Similar to Android 7.0, Samsung has included various multitasking features in A7 2017. You can run two applications side by side using the snap or you can even put them in their own tiny windows which float around while you continue working in some other application. I haven’t really used these multitasking features a lot, but it’s good to know they are there in case the need arises.
There are also some other minor features which users will probably use much more. There is a device maintenance feature which keeps track of possible issues which can cause performance to suffer. It monitors resource intensive applications and closes any unnecessary service which is running in the background.
Other features include a game mode to increase performance while playing resource intensive 3d games, smart call, smart alert, smart stay and a whole bunch of other smart stuff.
Performance and display quality
Samsung has fitted A7 2017 with Exynos 7880. In terms of raw performance, it is a little bit more powerful than a Snapdragon 630 processor. So it’s not really a powerhouse, but it does get the job done. With Samsung’s excellent process and RAM management, things always remain buttery smooth. I haven’t really faced any slowdowns or crashes while using this phone. Games do load a bit slower, and graphic intensive games might take a hit in the fps department a bit, but mostly it performs adequately for normal usage.
But… Adequate performance is not sufficient for a device in this price range. With a retail price of 55K Pakistani Rupees (North of $500), I expected a little bit more from this device. Geekbench and AnTuTu benchmark results reflect my concerns. A7 2017’s scores are shockingly similar to devices which cost less than half of what it is retailing for in Pakistan.
Samsung is known for its good displays, so assuming that a phone by Samsung will have excellent screen is no rocket science. Thankfully this assumption holds for A7 2017 too. The 1080p AMOLED screen is amazing with good color contrast, great outdoor visibility and more than enough pixel density. It would probably be a sin to say something bad about it just for the sake of it.
Another aspect which Samsung devices are almost always expected to ace is the camera. Arguably, Samsung makes the best camera phones in the world. Unsurprisingly, expectations were quite for me before I started using this phone. A7 almost lived up to this expectation. Almost… While the 16 MP primary camera is exceptionally good itself, Samsung, for unknown reasons (definitely not related to cost), decided to refrain from using any form of stabilization technology. I dug around in the settings and couldn’t even find something related to software stabilization (which could probably still arrive via a software update but don’t hold your breath for it). So what’s the end result? Great looking photos most of the time, with occasional blurry photos due to slight movement of the hand.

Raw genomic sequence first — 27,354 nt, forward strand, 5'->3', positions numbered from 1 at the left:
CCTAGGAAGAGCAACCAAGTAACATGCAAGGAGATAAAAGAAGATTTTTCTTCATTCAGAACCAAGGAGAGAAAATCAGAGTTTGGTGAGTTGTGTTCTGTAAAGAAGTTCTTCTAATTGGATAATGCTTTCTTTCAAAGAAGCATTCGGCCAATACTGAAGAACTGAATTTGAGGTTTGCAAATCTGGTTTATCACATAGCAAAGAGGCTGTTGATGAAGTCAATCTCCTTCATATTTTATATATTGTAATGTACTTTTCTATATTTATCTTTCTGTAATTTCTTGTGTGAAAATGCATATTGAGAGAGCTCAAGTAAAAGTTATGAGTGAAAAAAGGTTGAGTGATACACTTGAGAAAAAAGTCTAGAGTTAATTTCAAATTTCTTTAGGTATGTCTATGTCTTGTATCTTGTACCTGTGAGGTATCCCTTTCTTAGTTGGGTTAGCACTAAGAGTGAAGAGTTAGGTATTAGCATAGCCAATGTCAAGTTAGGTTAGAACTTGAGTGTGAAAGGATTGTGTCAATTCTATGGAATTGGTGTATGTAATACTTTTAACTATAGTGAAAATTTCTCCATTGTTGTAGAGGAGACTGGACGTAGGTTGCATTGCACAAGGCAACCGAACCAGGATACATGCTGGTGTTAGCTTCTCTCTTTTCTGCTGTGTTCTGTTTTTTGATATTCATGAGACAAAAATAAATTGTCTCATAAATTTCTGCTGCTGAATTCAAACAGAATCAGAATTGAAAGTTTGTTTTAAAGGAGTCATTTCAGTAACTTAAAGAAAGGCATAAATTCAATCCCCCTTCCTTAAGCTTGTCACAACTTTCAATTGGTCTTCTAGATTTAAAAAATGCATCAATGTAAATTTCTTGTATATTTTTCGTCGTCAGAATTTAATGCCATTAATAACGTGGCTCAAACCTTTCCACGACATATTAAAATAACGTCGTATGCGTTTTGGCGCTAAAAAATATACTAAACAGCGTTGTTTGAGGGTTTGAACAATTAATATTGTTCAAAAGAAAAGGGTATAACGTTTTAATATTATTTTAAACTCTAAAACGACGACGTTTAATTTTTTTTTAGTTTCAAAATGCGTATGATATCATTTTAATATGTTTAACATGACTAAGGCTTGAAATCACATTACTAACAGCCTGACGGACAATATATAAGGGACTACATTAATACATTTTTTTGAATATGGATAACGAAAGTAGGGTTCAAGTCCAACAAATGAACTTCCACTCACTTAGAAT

The front camera is of the same resolution and offers a pretty good experience overall. It does suffer from occasional blurry pictures but that can be expected from any fixed focus front camera. Overall the camera gets a solid A- from my side. You can view some untouched camera samples here if you want to compare the quality yourself.
Major takeaway from this Samsung Galaxy A7 2017 review
So now that you have (hopefully) read the whole review from top to bottom, what do we make of it? A7 2017 checks most of the boxes which determine whether it is a good smartphone or not. Display? Check. Performance? Check. Top notch camera? Check that as well. Good design? Definitely going to check this. So it’s easy to recommend for me and probably an easy and logical buy for you people? Well, not so fast gringo…
The problem, as is the case with almost all other Samsung phones, lies within the price tag that Samsung has put on this device. It’s retailing for about 55,000 Pakistani Rupees at the moment. When I look at the specs and the whole feature set and then weigh it down with the price, all of those check marks come crashing down. If you look around in the market, you might find much better phones at this price from other manufacturers. There is no doubt that this is a good phone, but in the end, the burden of decision lies with you. Are you willing to pay PKR 55,000 for the added value of a Samsung brand? If yes, then go ahead and buy this phone. If not, then maybe it’s better if you look at other manufacturers like Huawei, Infinix or Xiaomi.